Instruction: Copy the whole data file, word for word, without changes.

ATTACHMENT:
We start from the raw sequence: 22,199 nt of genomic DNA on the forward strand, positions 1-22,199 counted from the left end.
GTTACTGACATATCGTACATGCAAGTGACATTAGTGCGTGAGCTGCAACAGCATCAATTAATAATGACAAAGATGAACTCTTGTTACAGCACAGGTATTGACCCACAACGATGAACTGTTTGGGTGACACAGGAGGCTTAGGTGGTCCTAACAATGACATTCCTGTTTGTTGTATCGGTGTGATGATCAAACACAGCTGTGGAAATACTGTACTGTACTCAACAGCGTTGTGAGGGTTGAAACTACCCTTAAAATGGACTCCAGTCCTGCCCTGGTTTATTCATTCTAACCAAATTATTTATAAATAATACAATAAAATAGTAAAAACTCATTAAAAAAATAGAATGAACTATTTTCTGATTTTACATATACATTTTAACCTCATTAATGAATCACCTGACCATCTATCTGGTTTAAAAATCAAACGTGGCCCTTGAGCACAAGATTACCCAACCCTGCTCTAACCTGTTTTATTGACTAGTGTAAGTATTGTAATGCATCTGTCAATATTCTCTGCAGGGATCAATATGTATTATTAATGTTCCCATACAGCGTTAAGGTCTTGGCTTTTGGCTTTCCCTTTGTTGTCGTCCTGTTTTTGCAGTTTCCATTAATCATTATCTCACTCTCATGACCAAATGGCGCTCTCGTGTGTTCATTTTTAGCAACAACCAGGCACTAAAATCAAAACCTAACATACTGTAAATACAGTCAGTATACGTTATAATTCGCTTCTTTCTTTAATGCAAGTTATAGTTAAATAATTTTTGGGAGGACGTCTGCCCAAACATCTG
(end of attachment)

We start from the raw sequence: 22,199 nt of genomic DNA on the forward strand, positions 1-22,199 counted from the left end.
GTTACTGACATATCGTACATGCAAGTGACATTAGTGCGTGAGCTGCAACAGCATCAATTAATAATGACAAAGATGAACTCTTGTTACAGCACAGGTATTGACCCACAACGATGAACTGTTTGGGTGACACAGGAGGCTTAGGTGGTCCTAACAATGACATTCCTGTTTGTTGTATCGGTGTGATGATCAAACACAGCTGTGGAAATACTGTACTGTACTCAACAGCGTTGTGAGGGTTGAAACTACCCTTAAAATGGACTCCAGTCCTGCCCTGGTTTATTCATTCTAACCAAATTATTTATAAATAATACAATAAAATAGTAAAAACTCATTAAAAAAATAGAATGAACTATTTTCTGATTTTACATATACATTTTAACCTCATTAATGAATCACCTGACCATCTATCTGGTTTAAAAATCAAACGTGGCCCTTGAGCACAAGATTACCCAACCCTGCTCTAACCTGTTTTATTGACTAGTGTAAGTATTGTAATGCATCTGTCAATATTCTCTGCAGGGATCAATATGTATTATTAATGTTCCCATACAGCGTTAAGGTCTTGGCTTTTGGCTTTCCCTTTGTTGTCGTCCTGTTTTTGCAGTTTCCATTAATCATTATCTCACTCTCATGACCAAATGGCGCTCTCGTGTGTTCATTTTTAGCAACAACCAGGCACTAAAATCAAAACCTAACATACTGTAAATACAGTCAGTATACGTTATAATTCGCTTCTTTCTTTAATGCAAGTTATAGTTAAATAATTTTTGGGAGGACGTCTGCCCAAACATCTG